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Nigeria’s Economic Growth Surprises as Oil Sector Slump Ends - BLOOMBERG

FEBRUARY 22, 2024
  • GDP expanded 3.46% in fourth quarter; analysts expected 2.4%
  • Oil sector snapped more than three years of contraction

  • BY  Ruth OlurounbiBloomberg News

    Market stall vendors and commuters in Lagos.

    Market stall vendors and commuters in Lagos. , Photographer: Benson Ibeabuchi/Bloomberg

    (Bloomberg) -- Nigeria’s economy grew faster than anticipated in the fourth quarter after the oil sector exited a more than three-year contraction.  

    Gross domestic product expanded an annual 3.46% in the three months through December, compared with growth of 2.54% in the previous quarter, according to data released by the National Bureau of Statistics on Thursday. The median estimate of six economists in a Bloomberg survey was 2.4%. 

    The oil sector grew 12.1% as production increased to 1.55 million barrels per day, from 1.34 million barrels a year earlier. Production has been increasing on a sustainable basis in Africa’s largest crude producer as it addresses security concerns and aging infrastructure, Minister of State for Petroleum Heineken Lokpobiri told Bloomberg Television in Davos last month. For years it has missed its OPEC quotas, which the minister expects will change. He is forecasting output will be above the quota by year-end.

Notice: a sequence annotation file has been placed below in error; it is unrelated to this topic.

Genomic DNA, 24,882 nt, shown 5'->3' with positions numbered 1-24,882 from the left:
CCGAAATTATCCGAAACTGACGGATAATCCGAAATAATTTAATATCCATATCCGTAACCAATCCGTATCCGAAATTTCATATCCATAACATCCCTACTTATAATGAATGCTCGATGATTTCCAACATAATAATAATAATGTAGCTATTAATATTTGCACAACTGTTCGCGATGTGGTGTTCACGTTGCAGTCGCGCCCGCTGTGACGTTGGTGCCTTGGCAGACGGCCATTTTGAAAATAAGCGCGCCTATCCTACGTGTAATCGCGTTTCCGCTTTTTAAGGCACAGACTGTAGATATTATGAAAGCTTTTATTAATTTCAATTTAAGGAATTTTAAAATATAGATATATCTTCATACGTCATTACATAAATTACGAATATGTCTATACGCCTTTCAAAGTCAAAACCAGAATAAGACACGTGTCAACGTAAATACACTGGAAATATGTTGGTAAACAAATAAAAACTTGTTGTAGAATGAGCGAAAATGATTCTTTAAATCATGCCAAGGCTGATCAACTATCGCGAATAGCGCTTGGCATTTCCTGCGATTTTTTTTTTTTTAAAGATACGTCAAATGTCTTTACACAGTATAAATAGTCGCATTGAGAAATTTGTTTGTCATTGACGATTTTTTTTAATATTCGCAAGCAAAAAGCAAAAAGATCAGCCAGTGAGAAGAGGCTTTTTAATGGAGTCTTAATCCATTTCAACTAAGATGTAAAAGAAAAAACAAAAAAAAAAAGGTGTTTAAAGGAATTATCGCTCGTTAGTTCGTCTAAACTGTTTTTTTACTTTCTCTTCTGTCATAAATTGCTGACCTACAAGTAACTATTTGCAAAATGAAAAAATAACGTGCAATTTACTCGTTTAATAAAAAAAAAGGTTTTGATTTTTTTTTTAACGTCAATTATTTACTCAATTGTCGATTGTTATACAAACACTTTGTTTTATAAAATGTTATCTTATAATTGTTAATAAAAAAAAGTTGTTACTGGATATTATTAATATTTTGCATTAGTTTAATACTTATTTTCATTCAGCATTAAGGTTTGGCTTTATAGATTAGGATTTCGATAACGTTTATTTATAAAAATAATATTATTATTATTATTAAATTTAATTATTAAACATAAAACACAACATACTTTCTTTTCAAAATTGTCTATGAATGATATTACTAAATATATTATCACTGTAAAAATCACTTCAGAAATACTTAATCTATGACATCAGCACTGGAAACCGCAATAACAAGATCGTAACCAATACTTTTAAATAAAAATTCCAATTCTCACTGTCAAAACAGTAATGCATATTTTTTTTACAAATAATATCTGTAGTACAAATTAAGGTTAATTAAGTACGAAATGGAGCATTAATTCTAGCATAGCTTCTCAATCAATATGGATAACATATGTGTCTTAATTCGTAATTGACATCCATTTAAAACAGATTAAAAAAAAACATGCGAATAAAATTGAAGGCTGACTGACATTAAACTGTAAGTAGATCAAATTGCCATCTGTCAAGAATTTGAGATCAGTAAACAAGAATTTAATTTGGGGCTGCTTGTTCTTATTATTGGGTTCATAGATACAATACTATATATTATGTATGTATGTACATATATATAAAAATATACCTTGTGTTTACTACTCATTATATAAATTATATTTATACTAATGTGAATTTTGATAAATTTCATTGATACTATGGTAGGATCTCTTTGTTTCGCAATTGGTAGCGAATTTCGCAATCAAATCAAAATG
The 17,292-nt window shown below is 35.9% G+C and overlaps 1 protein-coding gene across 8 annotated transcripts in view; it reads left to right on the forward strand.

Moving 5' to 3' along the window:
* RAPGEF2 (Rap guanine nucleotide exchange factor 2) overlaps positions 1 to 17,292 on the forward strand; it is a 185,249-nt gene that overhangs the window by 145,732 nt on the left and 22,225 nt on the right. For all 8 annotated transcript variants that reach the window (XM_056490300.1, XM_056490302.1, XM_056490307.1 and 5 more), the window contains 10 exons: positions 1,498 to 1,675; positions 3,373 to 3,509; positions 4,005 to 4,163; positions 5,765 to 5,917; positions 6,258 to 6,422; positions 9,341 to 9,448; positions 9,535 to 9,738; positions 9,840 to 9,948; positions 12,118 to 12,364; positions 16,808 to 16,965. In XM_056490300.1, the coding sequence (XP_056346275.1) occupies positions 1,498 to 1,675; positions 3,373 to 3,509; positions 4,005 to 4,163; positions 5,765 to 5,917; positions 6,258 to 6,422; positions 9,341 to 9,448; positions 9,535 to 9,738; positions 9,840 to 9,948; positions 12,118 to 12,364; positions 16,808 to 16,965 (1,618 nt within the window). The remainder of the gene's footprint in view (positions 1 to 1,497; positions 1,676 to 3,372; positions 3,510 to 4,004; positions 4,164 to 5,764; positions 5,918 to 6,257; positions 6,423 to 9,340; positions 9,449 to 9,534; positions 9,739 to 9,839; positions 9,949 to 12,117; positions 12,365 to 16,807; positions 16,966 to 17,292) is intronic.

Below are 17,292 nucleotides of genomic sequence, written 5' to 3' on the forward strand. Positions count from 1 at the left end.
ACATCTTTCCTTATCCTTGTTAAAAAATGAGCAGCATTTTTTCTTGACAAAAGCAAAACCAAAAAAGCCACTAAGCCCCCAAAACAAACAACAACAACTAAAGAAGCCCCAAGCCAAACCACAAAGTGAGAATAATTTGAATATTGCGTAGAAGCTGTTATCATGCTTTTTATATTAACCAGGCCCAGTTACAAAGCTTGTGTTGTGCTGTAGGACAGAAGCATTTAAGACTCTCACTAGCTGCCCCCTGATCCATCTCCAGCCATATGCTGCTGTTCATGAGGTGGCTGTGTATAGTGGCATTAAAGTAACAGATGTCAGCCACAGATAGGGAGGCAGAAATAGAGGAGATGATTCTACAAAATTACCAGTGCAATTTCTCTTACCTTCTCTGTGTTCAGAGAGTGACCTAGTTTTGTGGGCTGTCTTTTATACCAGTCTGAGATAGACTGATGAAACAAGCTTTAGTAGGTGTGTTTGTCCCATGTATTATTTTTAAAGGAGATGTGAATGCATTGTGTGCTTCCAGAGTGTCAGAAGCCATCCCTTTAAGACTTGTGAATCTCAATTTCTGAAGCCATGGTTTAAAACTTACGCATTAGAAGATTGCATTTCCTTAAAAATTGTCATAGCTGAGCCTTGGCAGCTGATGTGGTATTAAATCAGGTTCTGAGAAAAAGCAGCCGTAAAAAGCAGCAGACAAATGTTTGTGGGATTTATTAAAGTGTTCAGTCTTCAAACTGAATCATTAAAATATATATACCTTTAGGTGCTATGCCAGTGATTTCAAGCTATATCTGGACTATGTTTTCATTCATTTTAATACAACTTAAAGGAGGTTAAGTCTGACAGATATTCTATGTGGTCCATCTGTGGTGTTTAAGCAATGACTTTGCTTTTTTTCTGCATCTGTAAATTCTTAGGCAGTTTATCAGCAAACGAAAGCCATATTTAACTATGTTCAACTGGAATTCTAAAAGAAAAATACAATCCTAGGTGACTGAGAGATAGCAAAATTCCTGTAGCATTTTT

The non-oil sector expanded 3.07% from a year earlier, compared with 2.75% in the prior three months. 

    The better-than-expected performance is a major boost for Nigerian President Bola Tinubu, who, since taking power in May, has implemented a raft of reforms to woo investment and revive an economy that’s been in decline for almost a decade. Tinubu’s administration is targeting a growth rate of about 3.8% in 2024 and 6% or more in the coming years. The last time it achieved the latter rate was in 2014. 

    Last year Olaniyi Yusuf, chairman of the Nigerian Economic Summit Group, said Tinubu’s growth goal was achievable — if the energy sector steps up.

    Reforms implemented so far include ending costly fuel subsidies, relaxing the exchange-rate regime and overhauling the country’s tax system to lift revenue.  

    Economic growth slowed to 2.7% in 2023 from 3.1% a year earlier. 

    --With assistance from Mark Evans and Anthony Osae-Brown.


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